As government restrictions begin to lift in some provinces, Canadians who have been feeling cooped up might return to their pre-pandemic shopping habits.
Toronto-based financial expert Preet Banerjee recently joined The Morning Show to talk about “revenge spending” and ways we can continue to save money.
Revenge spending, or spending with a vengeance, is a tendency Canadians might turn to to make up for the lost time, says Banerjee.
“We haven’t been able to spend money as much as we would want to during the pandemic.”
Banerjee adds that there are a lot of people who didn’t lose their income, but instead, lost the ability to spend money on big-ticket items like vacations or eating out.
“And so they’re thinking, ‘As soon as I’m allowed to, I’m going to spend big.’”
Banerjee acknowledges that though Canadians need a release valve for their mental health, there are ways to go about this without breaking the bank.
He recommends planning a nice night out at a local restaurant or planning ahead for a vacation.
- Can your doctor dump you as a patient for going to a walk-in clinic?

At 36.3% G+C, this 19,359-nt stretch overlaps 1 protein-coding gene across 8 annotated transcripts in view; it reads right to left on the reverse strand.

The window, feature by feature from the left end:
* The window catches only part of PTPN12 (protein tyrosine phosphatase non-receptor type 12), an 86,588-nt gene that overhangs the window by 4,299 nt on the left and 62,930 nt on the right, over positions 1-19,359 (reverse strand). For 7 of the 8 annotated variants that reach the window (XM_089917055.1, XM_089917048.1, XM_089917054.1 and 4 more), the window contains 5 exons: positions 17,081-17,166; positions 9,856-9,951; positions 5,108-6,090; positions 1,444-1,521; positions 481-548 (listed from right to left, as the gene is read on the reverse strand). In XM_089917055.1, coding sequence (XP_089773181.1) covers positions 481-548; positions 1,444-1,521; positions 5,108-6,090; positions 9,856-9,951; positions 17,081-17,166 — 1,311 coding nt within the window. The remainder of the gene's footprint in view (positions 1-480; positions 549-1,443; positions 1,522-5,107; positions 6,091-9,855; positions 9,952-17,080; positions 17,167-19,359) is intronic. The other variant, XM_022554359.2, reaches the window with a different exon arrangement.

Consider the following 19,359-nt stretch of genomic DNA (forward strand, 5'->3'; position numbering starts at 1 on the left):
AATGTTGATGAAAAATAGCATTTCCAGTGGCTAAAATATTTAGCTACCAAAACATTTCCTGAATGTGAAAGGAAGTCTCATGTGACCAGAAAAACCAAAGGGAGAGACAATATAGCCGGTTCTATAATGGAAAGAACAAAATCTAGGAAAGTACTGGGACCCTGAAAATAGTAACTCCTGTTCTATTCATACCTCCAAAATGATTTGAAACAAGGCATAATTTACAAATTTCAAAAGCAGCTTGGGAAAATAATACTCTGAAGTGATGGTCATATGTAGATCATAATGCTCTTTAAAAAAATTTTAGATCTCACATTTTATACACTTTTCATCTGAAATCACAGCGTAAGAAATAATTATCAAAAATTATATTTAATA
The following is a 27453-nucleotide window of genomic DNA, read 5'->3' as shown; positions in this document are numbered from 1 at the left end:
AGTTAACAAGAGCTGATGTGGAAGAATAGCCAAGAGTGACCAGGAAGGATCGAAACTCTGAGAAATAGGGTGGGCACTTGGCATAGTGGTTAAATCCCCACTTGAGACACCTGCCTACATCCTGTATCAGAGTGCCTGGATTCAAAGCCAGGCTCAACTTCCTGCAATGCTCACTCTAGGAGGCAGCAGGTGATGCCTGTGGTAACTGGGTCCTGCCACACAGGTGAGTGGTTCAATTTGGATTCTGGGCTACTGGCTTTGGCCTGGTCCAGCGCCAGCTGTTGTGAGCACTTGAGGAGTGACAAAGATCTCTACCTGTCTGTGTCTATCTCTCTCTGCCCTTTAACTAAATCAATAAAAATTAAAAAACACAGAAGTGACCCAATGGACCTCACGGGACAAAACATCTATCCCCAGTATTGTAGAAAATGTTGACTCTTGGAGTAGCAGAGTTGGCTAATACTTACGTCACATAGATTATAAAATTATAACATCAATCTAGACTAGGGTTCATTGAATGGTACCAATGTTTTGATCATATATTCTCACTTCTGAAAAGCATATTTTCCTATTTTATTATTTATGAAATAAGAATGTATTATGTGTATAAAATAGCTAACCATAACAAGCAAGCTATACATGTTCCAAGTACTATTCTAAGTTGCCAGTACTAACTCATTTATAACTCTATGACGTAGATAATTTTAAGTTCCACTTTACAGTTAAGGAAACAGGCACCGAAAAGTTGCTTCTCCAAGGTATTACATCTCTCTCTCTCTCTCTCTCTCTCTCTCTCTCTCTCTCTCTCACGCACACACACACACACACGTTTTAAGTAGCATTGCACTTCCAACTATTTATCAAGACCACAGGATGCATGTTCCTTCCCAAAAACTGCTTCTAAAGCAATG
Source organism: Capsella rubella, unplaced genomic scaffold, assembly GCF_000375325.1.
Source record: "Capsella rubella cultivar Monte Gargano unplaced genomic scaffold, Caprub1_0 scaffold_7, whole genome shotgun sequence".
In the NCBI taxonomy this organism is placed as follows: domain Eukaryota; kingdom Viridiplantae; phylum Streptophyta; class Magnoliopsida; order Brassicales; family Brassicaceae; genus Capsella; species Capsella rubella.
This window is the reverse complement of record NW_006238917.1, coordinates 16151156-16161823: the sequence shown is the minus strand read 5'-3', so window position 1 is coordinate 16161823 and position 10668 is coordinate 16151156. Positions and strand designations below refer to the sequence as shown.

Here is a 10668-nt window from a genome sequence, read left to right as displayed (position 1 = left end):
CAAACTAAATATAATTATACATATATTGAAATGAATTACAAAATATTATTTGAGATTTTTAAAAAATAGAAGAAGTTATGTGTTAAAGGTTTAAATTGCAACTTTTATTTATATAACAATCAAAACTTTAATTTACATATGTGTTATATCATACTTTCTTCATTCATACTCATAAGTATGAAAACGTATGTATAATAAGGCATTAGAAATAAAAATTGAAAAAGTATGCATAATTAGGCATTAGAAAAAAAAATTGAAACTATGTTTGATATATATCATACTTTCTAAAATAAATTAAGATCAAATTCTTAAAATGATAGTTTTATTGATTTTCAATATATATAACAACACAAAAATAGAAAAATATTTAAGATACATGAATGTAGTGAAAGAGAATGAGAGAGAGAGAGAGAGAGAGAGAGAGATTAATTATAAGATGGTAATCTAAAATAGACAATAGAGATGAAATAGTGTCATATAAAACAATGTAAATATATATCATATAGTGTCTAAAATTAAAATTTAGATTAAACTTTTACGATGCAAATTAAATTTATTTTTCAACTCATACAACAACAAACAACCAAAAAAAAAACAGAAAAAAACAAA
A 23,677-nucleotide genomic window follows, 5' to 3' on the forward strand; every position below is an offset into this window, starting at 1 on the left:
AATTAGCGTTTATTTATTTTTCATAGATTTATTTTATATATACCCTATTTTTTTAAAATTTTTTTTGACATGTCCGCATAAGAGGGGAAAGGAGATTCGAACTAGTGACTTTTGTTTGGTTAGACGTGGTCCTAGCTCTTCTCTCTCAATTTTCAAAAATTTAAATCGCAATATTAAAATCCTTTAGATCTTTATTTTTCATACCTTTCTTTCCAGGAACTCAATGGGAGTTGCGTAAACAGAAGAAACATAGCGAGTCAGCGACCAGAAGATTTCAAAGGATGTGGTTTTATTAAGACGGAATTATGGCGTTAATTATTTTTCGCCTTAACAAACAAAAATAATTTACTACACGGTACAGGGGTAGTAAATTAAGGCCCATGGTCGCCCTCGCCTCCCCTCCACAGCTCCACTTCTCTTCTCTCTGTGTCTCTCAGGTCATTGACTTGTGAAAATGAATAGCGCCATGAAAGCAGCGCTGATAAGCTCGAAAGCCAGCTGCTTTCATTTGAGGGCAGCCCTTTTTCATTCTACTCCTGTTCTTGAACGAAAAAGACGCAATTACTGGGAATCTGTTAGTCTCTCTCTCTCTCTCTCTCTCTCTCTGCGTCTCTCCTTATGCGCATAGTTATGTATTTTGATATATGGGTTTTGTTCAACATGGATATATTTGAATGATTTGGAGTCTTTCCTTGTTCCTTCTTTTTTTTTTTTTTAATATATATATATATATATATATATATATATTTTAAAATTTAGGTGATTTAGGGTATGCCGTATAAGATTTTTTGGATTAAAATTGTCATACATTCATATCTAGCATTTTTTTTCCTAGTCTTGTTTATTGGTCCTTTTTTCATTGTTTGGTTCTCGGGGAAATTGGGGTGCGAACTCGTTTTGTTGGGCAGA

- Female pro golfer films ‘mansplainer’ correcting her swing at driving range
- NDP says it has a pharmacare deal with Liberals. Here’s what it will cover
- For families struggling with infertility, IVF access poses more difficulty: experts
“Don’t necessarily spend a lot more than you would have just because you’re sitting on some more money,” he says.
Banerjee adds that people have cut many expenses like gym memberships and subscriptions during the COVID-19 pandemic and we can take this as an opportunity to reframe our shopping habits.
He recommends slowly reintroducing the expenses we cut on a month-by-month basis.
“By spreading that out … you can think about, ‘Do I really need to reintroduce this?’ and if (you do), by spreading it out, you kind of enjoy it more,” he says.
For people who have taken a financial hit during the pandemic and are beginning to see some more income, Banerjee recommends gearing your attention on accumulated debts.
Paying down high-interest debts and bolstering your emergency fund are two ways you can start saving money, he says.
For more information on revenge spending and tips on how to save money, watch the full video above.